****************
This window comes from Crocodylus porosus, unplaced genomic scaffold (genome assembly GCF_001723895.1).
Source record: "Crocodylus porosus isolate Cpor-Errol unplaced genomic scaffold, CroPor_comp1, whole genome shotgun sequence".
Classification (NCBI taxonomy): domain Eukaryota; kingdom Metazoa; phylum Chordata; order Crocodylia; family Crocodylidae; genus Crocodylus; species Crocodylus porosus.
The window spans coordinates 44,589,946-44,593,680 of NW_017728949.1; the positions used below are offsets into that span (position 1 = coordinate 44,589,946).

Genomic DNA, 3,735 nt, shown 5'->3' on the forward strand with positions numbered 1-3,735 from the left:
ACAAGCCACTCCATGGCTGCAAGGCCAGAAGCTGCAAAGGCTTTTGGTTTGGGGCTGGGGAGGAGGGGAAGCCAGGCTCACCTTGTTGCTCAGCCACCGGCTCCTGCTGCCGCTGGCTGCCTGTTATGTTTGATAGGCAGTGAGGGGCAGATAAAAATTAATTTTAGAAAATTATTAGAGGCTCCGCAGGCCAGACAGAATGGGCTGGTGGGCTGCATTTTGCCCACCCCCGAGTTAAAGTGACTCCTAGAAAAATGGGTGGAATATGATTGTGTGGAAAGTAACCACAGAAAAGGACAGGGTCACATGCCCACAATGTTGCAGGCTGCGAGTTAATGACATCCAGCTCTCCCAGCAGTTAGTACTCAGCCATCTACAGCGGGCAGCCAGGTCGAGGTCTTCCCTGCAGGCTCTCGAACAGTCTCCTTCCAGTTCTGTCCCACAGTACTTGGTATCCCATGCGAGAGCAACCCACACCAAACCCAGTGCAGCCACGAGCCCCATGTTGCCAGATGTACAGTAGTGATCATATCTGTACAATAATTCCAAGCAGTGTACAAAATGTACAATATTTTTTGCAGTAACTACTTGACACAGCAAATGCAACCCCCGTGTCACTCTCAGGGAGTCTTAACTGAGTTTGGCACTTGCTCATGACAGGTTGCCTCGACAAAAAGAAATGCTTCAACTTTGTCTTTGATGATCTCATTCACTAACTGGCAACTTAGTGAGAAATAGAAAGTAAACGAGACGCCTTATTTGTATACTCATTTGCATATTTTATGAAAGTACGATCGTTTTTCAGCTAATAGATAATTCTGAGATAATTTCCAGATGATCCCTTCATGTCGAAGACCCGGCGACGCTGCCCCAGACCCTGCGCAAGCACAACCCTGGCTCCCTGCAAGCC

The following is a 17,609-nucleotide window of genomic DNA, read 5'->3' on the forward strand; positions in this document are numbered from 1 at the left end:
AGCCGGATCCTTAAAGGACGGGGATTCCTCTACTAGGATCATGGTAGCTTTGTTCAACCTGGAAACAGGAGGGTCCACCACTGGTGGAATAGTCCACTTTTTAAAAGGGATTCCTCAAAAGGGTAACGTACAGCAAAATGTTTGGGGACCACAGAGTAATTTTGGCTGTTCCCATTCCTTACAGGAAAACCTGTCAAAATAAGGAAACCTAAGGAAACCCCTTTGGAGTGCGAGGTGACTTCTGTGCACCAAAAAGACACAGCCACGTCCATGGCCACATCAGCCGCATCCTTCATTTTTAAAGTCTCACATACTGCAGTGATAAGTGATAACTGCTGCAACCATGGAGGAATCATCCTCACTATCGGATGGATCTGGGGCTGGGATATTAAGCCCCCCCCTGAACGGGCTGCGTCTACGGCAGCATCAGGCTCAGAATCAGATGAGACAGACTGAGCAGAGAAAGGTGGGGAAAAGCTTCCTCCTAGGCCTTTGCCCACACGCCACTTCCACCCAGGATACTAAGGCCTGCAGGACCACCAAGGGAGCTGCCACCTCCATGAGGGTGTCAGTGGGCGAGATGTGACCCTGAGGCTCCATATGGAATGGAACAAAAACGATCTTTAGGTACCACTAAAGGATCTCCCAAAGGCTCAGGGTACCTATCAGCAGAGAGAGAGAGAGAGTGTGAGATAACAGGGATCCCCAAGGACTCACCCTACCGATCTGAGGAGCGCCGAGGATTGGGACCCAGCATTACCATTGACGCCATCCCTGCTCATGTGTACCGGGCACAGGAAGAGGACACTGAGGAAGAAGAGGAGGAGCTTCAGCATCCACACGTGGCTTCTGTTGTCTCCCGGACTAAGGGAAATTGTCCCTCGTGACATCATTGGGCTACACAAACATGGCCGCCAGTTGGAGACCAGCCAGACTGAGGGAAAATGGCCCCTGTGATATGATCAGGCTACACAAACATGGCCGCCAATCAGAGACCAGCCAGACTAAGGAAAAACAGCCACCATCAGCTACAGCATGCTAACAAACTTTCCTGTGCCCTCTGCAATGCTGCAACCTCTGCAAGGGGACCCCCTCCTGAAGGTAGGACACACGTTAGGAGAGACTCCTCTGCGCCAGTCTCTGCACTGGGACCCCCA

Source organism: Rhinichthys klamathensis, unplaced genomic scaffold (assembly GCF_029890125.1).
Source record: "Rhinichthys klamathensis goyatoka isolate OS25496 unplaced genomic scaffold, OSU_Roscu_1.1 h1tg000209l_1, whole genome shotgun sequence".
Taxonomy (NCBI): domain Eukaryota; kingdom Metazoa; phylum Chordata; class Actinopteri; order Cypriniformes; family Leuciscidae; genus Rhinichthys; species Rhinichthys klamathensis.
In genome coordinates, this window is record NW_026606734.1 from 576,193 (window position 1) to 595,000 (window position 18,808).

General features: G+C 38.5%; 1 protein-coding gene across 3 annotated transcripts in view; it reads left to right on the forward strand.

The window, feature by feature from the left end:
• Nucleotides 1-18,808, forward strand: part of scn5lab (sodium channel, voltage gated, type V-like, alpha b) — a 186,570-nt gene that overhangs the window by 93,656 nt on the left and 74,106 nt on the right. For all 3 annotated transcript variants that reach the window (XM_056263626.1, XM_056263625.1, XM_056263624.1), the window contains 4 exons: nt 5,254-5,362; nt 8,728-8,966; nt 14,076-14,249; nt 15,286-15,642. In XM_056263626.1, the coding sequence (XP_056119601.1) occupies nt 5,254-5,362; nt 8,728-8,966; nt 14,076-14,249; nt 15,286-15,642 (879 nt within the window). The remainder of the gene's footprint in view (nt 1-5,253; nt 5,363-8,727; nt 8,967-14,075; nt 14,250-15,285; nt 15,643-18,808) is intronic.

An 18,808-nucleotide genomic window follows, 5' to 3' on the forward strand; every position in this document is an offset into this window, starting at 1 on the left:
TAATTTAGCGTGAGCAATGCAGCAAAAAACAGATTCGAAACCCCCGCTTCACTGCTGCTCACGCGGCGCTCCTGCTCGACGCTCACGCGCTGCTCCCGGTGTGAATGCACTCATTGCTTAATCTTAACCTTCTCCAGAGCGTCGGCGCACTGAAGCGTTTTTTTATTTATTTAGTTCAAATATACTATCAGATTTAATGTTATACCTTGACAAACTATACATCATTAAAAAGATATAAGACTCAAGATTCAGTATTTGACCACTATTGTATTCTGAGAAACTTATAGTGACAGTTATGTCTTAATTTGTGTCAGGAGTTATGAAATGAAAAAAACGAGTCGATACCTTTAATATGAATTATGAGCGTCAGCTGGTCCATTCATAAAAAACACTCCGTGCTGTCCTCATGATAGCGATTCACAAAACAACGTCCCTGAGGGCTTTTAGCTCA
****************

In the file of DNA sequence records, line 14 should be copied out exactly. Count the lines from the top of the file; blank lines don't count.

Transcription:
The window, feature by feature from the left end: